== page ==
Maasai names

    Barmasai (One who has killed or captured a Maasai)

    Koinet (the tall one)

    Leboo (born in the bush, outside the homestead)

    Legishon (the polite one)

    Lemayian (blessed)

    Lemuanik (one from a large family)

    Lolkerra (owner of many sheep)

    Naengop (from a large place)

    Sironka (the clean one, pure)

    Kingasunye (chubby or fat)

    Kiserian (the peaceful one)

    Lankenua (lucky)

    Naeku (born in the early morning)

    Naimutiae (delayed, born in the evening)

    Naipanoi (the big one, a large baby)

    Naisiae (the hardworking, industrious one)

    Nalangu (came from far, another tribe)

    Nalutuesha (born or married when raining)

    Namelok (the sweet one)

    Namunyak (the lucky one)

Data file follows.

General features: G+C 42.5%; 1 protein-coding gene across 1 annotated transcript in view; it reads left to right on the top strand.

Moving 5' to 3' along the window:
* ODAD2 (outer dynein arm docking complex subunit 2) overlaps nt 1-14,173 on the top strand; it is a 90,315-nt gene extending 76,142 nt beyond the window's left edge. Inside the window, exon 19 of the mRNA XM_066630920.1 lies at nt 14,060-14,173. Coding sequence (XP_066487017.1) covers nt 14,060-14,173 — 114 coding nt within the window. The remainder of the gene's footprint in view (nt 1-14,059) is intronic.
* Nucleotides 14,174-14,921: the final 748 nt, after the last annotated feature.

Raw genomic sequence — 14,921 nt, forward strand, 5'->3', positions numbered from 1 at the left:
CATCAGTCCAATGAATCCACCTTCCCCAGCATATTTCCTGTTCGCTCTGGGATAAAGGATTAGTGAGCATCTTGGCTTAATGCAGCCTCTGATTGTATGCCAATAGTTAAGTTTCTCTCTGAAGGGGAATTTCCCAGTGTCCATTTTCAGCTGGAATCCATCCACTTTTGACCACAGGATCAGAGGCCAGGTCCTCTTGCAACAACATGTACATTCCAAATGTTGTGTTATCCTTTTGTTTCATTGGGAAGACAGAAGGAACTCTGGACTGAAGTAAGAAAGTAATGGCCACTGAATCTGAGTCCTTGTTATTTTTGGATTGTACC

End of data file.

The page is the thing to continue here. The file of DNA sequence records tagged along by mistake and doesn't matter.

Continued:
Naserian (as Kiserian, the name implies ‘peace’)

    Nataana (near, born of a neighbour)

    Nkasiogi (the one who is always in a hurry)

    Kalenjin names

    Kipkorir (born shortly before dawn)

    Kipkoech (born at dawn)

    Kimutai (born in mid-morning)

    Kibet (born at midday)

    Kiplagat (Kiplangat) (born at sunset)

    Kipkirui (born shortly after dark)

    Kipkemboi (born at night)

    Kipngetich (born when cows are taken to pasture after morning milking)

    Kiprotich (born when cattle are brought home for evening milking)

    Kipngeno (born when goats are waking up)

    Kiprono (born when sheep or goats are brought into the house in the evening)

    Kipkeino (born when sheep or goats are being milked i.e. when cows milk is short)

    Kiplimo (born among grazing cattle)

    Kipngeny (born when cattle are at a salt lick)

    Kipkosgei (born after a long labor, or a long interval between children)

    Kipchirchir (born in a hurry, after a short labor)

    Kiptanui (fainted, failed to cry or breathe at birth)

    Kipketer (born on the verandah)

    Kipchoge (born near the grain storage bin)

    Kipsang (born outdoors)

    Kipkurgat--born by the door

    Kibitok--born on the father's side of the hut, not the mothers

    Kiptoo--born when visitors are around